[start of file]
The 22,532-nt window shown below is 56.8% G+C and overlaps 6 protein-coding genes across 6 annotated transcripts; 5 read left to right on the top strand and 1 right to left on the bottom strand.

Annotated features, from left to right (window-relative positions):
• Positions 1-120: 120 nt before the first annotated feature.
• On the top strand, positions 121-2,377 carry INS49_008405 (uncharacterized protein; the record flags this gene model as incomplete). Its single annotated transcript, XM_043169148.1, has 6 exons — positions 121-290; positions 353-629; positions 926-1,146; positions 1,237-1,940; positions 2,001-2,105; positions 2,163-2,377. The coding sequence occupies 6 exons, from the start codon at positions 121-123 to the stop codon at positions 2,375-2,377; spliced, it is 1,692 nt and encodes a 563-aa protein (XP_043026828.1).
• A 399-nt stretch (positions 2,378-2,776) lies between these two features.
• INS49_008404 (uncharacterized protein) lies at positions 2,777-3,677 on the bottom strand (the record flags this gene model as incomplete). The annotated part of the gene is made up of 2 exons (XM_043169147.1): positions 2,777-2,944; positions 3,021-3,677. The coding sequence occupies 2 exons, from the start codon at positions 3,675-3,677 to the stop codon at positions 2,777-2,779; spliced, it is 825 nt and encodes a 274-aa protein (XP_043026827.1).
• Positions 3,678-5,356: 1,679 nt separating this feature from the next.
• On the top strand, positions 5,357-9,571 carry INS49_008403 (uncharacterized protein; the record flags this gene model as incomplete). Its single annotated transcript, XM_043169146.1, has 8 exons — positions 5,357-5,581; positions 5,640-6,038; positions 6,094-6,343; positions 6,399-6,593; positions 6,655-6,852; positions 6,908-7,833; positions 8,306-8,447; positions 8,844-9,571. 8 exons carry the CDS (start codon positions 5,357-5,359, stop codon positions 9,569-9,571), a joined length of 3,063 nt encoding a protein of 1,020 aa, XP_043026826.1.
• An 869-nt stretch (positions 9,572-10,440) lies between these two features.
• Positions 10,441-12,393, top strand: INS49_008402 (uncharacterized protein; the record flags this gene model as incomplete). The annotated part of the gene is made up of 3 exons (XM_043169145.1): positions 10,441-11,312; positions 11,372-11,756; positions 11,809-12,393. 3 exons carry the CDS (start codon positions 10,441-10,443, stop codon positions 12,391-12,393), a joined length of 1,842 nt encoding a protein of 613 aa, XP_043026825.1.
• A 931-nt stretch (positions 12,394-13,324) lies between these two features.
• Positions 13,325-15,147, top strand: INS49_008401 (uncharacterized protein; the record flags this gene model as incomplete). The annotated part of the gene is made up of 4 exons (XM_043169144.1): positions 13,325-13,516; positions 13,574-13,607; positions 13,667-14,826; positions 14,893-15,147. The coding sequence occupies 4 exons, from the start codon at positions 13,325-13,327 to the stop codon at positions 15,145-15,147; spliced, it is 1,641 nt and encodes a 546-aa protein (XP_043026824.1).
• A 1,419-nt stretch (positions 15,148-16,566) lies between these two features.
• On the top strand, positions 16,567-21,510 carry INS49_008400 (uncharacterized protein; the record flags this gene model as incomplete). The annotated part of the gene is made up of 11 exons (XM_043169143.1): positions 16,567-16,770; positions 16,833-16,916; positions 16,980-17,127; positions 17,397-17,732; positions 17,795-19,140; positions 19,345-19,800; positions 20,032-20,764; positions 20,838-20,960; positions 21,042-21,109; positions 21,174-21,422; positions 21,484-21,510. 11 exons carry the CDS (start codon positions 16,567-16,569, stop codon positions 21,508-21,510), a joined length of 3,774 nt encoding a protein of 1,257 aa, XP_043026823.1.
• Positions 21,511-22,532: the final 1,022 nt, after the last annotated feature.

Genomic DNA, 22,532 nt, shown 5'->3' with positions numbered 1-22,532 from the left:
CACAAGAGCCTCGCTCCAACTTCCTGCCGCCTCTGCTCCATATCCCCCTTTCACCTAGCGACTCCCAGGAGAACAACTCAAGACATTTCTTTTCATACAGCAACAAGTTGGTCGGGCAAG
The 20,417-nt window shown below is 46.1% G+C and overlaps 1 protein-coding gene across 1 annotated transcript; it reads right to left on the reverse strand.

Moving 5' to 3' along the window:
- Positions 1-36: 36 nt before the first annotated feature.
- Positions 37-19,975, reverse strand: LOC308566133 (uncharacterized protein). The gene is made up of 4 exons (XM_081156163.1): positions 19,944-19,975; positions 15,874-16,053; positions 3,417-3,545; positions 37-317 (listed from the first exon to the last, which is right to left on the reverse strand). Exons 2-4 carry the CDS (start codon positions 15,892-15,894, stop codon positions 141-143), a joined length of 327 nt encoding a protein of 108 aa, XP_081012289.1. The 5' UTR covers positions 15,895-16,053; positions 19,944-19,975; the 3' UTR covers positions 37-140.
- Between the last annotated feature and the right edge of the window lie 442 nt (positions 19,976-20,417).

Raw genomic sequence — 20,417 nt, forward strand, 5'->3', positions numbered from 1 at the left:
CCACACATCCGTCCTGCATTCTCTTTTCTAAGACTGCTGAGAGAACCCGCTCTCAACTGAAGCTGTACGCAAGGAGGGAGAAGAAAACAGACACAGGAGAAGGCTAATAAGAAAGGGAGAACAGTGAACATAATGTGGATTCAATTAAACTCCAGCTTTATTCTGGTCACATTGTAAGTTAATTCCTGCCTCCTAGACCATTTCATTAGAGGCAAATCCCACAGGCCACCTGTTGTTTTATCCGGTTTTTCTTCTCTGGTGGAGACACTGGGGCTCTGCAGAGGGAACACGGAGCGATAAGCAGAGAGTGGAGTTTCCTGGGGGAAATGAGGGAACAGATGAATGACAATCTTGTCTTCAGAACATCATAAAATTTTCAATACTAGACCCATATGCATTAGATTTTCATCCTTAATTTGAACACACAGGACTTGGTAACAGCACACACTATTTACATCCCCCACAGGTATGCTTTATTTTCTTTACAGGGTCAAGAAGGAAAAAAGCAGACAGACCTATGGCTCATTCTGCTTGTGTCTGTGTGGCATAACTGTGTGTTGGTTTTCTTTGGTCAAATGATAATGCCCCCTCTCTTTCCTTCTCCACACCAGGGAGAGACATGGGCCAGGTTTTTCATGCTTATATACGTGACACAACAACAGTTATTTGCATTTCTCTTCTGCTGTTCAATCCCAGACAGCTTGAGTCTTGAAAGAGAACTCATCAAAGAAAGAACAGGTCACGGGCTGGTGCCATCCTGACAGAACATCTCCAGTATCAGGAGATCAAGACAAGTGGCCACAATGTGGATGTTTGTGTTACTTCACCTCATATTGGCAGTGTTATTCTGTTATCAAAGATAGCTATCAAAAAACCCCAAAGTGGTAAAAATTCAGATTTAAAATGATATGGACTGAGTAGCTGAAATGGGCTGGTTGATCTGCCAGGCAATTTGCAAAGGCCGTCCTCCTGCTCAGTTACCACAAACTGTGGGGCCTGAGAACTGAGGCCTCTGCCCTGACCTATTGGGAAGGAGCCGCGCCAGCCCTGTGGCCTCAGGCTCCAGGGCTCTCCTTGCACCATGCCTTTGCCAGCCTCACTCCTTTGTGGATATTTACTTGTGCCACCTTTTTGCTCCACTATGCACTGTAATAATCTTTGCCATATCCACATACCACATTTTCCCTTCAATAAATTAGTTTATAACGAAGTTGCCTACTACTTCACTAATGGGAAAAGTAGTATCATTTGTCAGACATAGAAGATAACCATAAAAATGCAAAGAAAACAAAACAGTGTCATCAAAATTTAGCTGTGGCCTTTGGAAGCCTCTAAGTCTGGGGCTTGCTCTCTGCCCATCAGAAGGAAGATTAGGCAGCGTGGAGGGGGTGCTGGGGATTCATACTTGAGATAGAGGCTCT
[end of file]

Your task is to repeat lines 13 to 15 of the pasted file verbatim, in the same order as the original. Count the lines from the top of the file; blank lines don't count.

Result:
• A 1,419-nt stretch (positions 15,148-16,566) lies between these two features.
• On the top strand, positions 16,567-21,510 carry INS49_008400 (uncharacterized protein; the record flags this gene model as incomplete). The annotated part of the gene is made up of 11 exons (XM_043169143.1): positions 16,567-16,770; positions 16,833-16,916; positions 16,980-17,127; positions 17,397-17,732; positions 17,795-19,140; positions 19,345-19,800; positions 20,032-20,764; positions 20,838-20,960; positions 21,042-21,109; positions 21,174-21,422; positions 21,484-21,510. 11 exons carry the CDS (start codon positions 16,567-16,569, stop codon positions 21,508-21,510), a joined length of 3,774 nt encoding a protein of 1,257 aa, XP_043026823.1.
• Positions 21,511-22,532: the final 1,022 nt, after the last annotated feature.